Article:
Microsoft have a basic guide - expand the options for the full info. There's a more detailed guide with photos of the connectors too, for 2 monitors rather than a TV but the principles are the same.

Even better, Lovefilm UK have produced a nice tool to check the outputs on your PC and inputs on your TV, with pics of what the different types of connectors should look like.

Take a look at what's at the back of your computer and back of your TV (check out the side of the TV too, in the case of some older types of connectors). On the Lovefilm page, scroll down till you see their Step 1 and Step 2. Under their Step 1, first click on the diagram representing what the spare connector/port on your computer looks like (you may have more than one, eg both DVI and S-Video, in which case you could try each one separately), and then under Step 2 click on the pic which looks like the connector you have on your TV. Their guide will suggest (under Step 3) what type of cable(s) and adapter(s) and/or converters you need to buy. It even shows if you need to get separate cables for both audio and video. Here's an example where DVI was selected for the computer, and VGA for the TV.

Be warned though, their "Buy it now" buttons just do basic searches on Amazon, and you should doublecheck the search results for yourself just to make sure that eg it's an "A out" to "B in" cable, and not a "B out" to "A in" cable (where A is the connector on your PC, and B is the one on your TV). Directionality can matter.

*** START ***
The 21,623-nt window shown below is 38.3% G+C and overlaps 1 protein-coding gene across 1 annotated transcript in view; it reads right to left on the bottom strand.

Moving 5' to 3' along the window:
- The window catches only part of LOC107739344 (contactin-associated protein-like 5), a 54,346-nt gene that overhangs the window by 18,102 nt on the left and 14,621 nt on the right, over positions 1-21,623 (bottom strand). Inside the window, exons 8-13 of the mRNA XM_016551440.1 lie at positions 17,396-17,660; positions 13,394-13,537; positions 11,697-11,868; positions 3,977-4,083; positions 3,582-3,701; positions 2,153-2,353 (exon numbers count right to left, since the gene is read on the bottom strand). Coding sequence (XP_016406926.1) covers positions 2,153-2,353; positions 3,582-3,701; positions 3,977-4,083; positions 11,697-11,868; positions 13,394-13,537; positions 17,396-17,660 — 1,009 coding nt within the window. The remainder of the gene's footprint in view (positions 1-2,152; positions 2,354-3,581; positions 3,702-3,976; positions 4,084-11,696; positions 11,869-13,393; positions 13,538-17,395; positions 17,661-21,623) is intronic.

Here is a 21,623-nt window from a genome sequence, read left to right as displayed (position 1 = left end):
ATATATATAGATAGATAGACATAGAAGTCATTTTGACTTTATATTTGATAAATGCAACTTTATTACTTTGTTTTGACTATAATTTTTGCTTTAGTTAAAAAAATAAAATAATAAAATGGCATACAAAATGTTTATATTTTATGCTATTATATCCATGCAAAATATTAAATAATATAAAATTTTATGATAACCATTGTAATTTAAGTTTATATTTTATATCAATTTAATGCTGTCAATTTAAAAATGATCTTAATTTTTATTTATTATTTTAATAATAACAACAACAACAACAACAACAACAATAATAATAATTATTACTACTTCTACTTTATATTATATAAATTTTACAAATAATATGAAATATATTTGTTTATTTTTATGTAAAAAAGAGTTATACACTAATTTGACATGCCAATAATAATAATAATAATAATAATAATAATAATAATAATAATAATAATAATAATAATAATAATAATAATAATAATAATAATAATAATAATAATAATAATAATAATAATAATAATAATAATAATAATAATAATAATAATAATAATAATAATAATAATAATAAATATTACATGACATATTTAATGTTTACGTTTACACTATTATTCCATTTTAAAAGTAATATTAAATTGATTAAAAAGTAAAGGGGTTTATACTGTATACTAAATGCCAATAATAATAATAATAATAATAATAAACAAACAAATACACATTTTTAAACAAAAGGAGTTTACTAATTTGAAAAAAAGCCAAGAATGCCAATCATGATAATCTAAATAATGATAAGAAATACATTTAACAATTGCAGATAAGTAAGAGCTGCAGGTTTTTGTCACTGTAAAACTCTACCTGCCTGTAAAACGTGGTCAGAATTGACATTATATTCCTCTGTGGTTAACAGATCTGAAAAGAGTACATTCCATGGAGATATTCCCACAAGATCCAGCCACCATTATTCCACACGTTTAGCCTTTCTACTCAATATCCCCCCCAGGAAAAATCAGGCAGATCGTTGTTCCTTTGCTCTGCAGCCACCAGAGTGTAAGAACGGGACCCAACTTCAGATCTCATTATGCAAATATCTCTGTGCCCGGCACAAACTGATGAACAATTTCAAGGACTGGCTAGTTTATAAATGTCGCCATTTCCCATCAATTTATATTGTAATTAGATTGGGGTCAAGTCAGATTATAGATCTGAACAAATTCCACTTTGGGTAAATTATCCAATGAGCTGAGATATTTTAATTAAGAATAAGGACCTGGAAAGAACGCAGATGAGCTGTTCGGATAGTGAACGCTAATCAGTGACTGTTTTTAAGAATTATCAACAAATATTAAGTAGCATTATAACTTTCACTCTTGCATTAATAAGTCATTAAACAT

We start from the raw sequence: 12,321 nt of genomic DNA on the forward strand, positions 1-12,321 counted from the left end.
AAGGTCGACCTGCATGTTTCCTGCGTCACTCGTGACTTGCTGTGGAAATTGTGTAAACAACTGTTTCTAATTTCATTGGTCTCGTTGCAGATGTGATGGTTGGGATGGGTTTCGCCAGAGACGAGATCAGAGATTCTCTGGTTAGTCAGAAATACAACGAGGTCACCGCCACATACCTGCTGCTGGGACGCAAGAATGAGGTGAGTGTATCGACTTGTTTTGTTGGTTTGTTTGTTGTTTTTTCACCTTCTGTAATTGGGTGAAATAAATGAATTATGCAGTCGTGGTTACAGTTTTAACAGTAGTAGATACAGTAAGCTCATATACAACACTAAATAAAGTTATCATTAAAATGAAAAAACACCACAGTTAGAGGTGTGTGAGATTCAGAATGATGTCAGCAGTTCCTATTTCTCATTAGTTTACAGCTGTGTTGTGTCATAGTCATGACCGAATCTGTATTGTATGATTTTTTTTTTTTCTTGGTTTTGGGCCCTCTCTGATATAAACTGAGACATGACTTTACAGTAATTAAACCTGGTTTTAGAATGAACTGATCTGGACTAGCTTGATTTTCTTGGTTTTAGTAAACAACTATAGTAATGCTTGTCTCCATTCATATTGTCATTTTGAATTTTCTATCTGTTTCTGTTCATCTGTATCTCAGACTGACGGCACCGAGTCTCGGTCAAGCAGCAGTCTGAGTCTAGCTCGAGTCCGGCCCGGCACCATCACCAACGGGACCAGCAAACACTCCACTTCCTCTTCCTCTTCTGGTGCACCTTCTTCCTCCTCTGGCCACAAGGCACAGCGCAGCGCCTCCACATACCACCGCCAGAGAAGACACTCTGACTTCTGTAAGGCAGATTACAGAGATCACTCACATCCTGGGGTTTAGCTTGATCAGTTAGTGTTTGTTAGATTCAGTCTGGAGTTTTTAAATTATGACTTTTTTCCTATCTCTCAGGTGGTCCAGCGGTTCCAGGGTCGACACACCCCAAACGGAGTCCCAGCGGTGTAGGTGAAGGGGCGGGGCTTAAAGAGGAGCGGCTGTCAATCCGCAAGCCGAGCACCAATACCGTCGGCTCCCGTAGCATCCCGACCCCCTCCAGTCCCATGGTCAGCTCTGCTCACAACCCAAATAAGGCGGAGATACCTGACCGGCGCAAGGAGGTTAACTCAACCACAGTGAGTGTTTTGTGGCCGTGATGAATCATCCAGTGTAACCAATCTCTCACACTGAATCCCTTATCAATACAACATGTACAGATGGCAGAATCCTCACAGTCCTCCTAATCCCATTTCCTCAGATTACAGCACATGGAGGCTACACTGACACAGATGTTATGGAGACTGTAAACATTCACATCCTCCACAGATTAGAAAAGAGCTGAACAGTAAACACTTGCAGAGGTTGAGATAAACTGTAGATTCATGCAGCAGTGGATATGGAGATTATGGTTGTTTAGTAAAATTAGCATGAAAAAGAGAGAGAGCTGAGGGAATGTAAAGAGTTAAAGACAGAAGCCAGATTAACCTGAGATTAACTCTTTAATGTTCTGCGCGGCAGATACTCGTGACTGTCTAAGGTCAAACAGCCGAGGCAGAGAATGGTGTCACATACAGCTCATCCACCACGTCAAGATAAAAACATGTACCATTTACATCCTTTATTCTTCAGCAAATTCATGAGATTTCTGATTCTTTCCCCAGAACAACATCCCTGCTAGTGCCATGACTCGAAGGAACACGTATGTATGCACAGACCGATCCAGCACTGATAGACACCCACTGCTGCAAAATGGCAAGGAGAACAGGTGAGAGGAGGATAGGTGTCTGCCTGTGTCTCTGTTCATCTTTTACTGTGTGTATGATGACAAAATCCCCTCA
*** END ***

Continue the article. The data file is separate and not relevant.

If you don't have any of the connectors shown, eg because you have a very old TV, then, sorry, you're out of luck. See Alternatives, at the end of this post.

Audio splitter. If you need a separate audio cable to connect your computer's audio out (eg from your PC's speaker socket) to your TV, you may want to buy a splitter (like this 3.5mm speaker and headphone Splitter). You don't want to keep unplugging and swapping cables, believe me - wear and tear, inconvenience - and splitters aren't expensive.